GREENSBORO, N.C. — A band of 213 Montagnard refugees, many of whom fought alongside U.S. Green Berets during the Vietnam War, received a tumultuous airport welcome here Tuesday as they arrived in their new home.
Minutes before a chartered jet carrying the tribesmen touched down from Los Angeles, members of local church groups, Vietnam veterans' organizations, business leaders and a smattering of government officials began crowding into an airport waiting room, some holding brightly colored banners welcoming the Montagnards.
Greeted by Band
When the first few refugees entered the room, a local high school band broke into "This Land Is Your Land" and a crowd that numbered more than 400 began cheering. The applause continued until all of the Montagnards, many of them looking bewildered, were seated in rows of folding chairs.
"Early last year, I might have wondered, what is a Montagnard?" said Bill Britten, executive director of Lutheran Family Services, a nonprofit group that is coordinating the resettlement of the refugees in three North Carolina communities.
"But nobody has to ask that question today. You Montagnards have been some of America's greatest allies and friends during the Vietnam War, you have suffered greatly in the past 10 years and we are proud to welcome you to your new homes today."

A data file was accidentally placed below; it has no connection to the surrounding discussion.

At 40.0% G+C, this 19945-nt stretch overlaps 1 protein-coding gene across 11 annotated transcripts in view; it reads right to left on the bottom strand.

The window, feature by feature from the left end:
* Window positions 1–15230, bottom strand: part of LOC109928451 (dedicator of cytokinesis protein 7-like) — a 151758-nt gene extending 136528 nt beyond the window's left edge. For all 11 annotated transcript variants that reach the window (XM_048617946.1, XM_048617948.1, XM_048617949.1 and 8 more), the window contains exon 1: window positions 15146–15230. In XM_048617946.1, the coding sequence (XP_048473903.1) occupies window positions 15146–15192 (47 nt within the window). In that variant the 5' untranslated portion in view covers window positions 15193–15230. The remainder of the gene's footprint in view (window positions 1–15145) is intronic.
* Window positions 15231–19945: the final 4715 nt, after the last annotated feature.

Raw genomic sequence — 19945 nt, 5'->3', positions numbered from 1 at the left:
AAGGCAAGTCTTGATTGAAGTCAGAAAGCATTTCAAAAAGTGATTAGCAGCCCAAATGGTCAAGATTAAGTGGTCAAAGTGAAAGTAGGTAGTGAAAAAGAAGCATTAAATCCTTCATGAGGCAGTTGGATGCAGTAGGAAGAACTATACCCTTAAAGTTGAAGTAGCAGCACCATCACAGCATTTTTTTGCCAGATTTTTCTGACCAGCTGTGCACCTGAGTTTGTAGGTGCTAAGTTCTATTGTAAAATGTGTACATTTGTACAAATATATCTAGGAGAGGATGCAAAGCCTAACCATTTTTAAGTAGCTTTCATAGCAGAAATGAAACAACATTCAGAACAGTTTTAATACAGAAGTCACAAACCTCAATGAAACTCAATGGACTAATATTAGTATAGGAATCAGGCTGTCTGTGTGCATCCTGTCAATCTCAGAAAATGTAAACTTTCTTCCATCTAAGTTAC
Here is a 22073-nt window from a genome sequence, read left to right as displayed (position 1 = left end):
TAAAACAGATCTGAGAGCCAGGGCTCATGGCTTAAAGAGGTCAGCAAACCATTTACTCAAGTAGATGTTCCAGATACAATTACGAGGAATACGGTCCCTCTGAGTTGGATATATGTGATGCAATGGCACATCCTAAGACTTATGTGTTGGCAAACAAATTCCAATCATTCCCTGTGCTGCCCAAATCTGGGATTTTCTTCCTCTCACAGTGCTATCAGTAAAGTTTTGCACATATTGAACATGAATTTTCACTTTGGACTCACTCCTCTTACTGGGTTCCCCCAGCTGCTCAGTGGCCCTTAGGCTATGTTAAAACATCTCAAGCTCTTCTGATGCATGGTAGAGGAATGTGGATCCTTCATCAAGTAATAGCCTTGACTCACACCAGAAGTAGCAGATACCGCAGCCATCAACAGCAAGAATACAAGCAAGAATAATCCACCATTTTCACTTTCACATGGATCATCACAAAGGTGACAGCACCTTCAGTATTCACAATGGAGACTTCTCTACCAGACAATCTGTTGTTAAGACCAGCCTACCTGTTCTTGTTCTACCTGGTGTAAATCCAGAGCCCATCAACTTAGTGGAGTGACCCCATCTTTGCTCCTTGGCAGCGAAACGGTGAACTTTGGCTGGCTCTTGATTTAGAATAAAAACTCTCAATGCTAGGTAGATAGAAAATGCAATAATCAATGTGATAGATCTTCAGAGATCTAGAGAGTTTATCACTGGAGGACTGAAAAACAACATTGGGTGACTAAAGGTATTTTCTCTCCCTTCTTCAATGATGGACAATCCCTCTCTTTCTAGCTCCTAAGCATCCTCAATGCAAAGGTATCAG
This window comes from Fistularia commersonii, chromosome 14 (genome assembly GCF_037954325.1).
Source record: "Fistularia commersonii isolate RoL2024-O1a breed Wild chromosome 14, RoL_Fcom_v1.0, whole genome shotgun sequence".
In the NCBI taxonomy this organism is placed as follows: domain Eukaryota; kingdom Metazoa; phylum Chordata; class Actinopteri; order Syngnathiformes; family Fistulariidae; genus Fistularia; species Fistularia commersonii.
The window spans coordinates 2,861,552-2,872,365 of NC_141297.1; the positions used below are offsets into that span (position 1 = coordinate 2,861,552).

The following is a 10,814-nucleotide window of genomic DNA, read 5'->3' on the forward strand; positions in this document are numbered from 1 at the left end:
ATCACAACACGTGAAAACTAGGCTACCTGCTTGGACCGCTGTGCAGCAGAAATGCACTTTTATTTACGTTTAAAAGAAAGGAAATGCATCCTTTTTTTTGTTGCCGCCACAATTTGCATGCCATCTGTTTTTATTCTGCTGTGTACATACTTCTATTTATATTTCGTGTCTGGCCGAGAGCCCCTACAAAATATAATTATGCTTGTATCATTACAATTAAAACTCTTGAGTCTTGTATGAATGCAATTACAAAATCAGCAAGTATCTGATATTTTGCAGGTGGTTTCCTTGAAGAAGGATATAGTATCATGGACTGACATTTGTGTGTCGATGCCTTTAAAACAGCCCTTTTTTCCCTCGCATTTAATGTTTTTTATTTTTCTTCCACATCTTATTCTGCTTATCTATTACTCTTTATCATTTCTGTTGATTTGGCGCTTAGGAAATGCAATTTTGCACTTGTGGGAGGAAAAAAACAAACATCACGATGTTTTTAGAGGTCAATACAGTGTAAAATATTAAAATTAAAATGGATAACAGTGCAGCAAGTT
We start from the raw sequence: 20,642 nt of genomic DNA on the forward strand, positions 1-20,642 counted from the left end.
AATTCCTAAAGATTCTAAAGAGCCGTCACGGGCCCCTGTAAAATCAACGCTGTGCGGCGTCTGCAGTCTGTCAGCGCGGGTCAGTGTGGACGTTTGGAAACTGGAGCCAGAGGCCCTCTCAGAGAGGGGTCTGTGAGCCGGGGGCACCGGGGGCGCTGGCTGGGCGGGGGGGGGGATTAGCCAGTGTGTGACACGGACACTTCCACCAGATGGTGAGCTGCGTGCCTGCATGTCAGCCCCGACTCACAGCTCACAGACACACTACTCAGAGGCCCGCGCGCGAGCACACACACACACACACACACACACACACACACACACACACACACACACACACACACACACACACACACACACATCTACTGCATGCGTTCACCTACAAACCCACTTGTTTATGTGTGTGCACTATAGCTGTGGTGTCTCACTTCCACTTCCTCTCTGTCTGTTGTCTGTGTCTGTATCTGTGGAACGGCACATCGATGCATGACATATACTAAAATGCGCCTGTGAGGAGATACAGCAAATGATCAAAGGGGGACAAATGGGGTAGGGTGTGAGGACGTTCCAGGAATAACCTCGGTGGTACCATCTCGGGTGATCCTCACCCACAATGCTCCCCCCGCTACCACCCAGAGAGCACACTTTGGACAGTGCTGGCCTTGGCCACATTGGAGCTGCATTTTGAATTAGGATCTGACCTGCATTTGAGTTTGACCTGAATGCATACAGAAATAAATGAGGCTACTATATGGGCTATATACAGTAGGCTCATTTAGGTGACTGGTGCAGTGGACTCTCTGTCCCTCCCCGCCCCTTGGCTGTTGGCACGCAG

The 213 refugees are the remnants of 5,000 rebels who took up arms against the victorious North Vietnamese troops when the Vietnam War ended in 1975. Many of the Montagnard tribesmen, who inhabited the country's remote central highlands, were targeted for execution or imprisonment because they had fought on the American side during the war, said Rhama Dock, one of the group's leaders.
As the rebel soldiers battled the Vietnamese for 10 years, their numbers steadily dwindled and amounted to fewer than 300 at the beginning of 1984, Dock said. The fighting force finally sought asylum in a Thai refugee camp, because "we could fight no more . . . . For us, the war was over."
Coalition Lobbied for Help
When news of the Montagnards' arrival in the Thai camp reached the United States, a coalition of former Green Berets and other Americans who had worked with the tribesmen during the war began lobbying the U.S. State Department to grant them permission to resettle in America.
The group was approved for immigration earlier this year and flew to the United States on Monday, after a six-month cultural orientation course in the Philippines to acquaint them with American life.
State Department officials decided to resettle the group in North Carolina after Lutheran Family Services and other local charity groups offered to provide the refugees with jobs, housing and medical counseling.
Members of 41 church groups, each of which is sponsoring several Montagnards during their first few months in America, watched with excitement Tuesday as the refugees assigned to their care walked into the airport waiting lounge. Many said that they had helped find rental housing and jobs for the new arrivals and stocked their refrigerators with food.
Dock, who spoke on behalf of the Montagnards during Tuesday's welcoming ceremonies, told the crowd that "for so long, we have been afraid that we are unknown to the world, that the world has forgotten us. Today, we know that God has taken pity on our people and that we are no longer alone."